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Monday, May 13, 2002

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Maintaining interest rate on deposits: Detail investment plan to justify 9.5 pc, EPFO told

Shaji Vikraman
Hema Ramakrishnan


THE Finance Ministry and the Employees Provident Fund Organisation (EPFO) appear to be on a collision course with the Ministry putting the onus on the organisation to come up with investment options, which would guarantee a return of at least 9.5 per cent.

Last month, the Central Board of Trustees (CBT) had proposed to the Finance Ministry that the interest rate on EPF deposits be maintained at 9.5 per cent for 2002-03.

In the Finance Ministry's reckoning, the issue is whether a return of 9.5 per cent can be maintained in a low interest scenario. For instance, the interest rate on SDS has now been cut to nine per cent, while the interest rate on small savings instruments has been reduced to nine per cent.

Besides, the rate of return on 10-year Government securities and also the bonds issued by PSUs and financial institutions in which the provident funds invest have also declined steeply over the last year.

The Department of Economic Affairs (DEA) may not give any more leeway either to the EPF on investments in corporate bonds, given the risks entailed in investments other than in gilts and bonds of PSUs and financial institutions.

The existing investment pattern for EPF stipulates an investment of 40 per cent in government securities, 40 per cent in bonds and securities of public financial institutions and certificates of deposits issued by a public sector bank and the balance 20 per cent can be invested in any of these categories.

Within these categories, the board of trustees, subject to their assessment of risk, may invest up to 10 per cent in private sector bonds or securities having investment grade rating from at least two credit rating agencies.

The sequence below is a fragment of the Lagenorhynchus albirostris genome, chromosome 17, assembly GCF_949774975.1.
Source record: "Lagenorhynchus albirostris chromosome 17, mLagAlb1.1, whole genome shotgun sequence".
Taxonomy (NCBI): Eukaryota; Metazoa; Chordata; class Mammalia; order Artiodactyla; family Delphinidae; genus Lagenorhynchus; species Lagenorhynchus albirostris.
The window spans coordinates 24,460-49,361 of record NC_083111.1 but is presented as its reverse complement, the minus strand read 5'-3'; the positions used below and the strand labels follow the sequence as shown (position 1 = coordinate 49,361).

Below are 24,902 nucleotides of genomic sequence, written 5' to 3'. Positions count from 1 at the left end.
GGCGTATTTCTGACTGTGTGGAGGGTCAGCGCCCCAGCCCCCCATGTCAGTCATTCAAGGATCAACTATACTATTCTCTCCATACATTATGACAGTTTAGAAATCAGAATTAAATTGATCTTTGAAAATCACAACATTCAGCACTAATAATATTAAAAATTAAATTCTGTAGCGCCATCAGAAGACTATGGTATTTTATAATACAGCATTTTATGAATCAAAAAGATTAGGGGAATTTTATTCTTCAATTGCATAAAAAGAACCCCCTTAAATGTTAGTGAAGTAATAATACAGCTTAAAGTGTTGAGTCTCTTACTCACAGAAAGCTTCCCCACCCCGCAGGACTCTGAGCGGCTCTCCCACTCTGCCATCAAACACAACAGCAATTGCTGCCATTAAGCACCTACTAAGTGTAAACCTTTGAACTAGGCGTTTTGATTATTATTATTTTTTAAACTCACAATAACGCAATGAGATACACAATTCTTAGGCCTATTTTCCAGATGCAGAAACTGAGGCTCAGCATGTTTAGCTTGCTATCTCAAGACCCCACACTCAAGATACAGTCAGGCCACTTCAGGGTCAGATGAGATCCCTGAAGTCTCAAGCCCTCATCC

The decision to recommend an interest rate of 9.5 per cent for the ongoing fiscal was made after the CBT unanimously took the view that it would be sustainable.

According to calculations made by the Labour Ministry, the estimated interest earnings on the EPF would be around Rs 5,745.83 crore for the current fiscal, after accounting for the rate cut in the Special Deposit Scheme (SDS).

Declaring a 9 per cent interest rate on EPF deposits would entail a payment liability of Rs 5,334.34 crore, leaving a surplus of around 411.49 crore. However, if the interest payable on EPF deposits is retained at 9.5 per cent, there would still be a surplus of around Rs 115 crore and there would be no requirement to dip into the EPF's reserves on its interest suspense account, the CBT has held.

The rules of the Employees Provident Fund and Miscellaneous Provisions Act, 1952 also make it clear that while "determining the rate of interest, the Central Government shall satisfy itself that there is no overdrawal of the interest suspense account as a result of the debit thereto of the interest credited to the accounts of the members."

The Finance Ministry reckons that approving the payment of an interest rate of 9.5 per cent on EPF deposits this time around may not set a good precedent even if there is no requirement to dip into the interest suspense account.

"The point we are trying to emphasise is that such a trend may not be sustainable in the near and medium term if the return on investments of EPF monies does not match the interest rate offered to depositors," said a senior Finance Ministry official. A final view will be taken after the Finance Ministry receives a response from the CBT.

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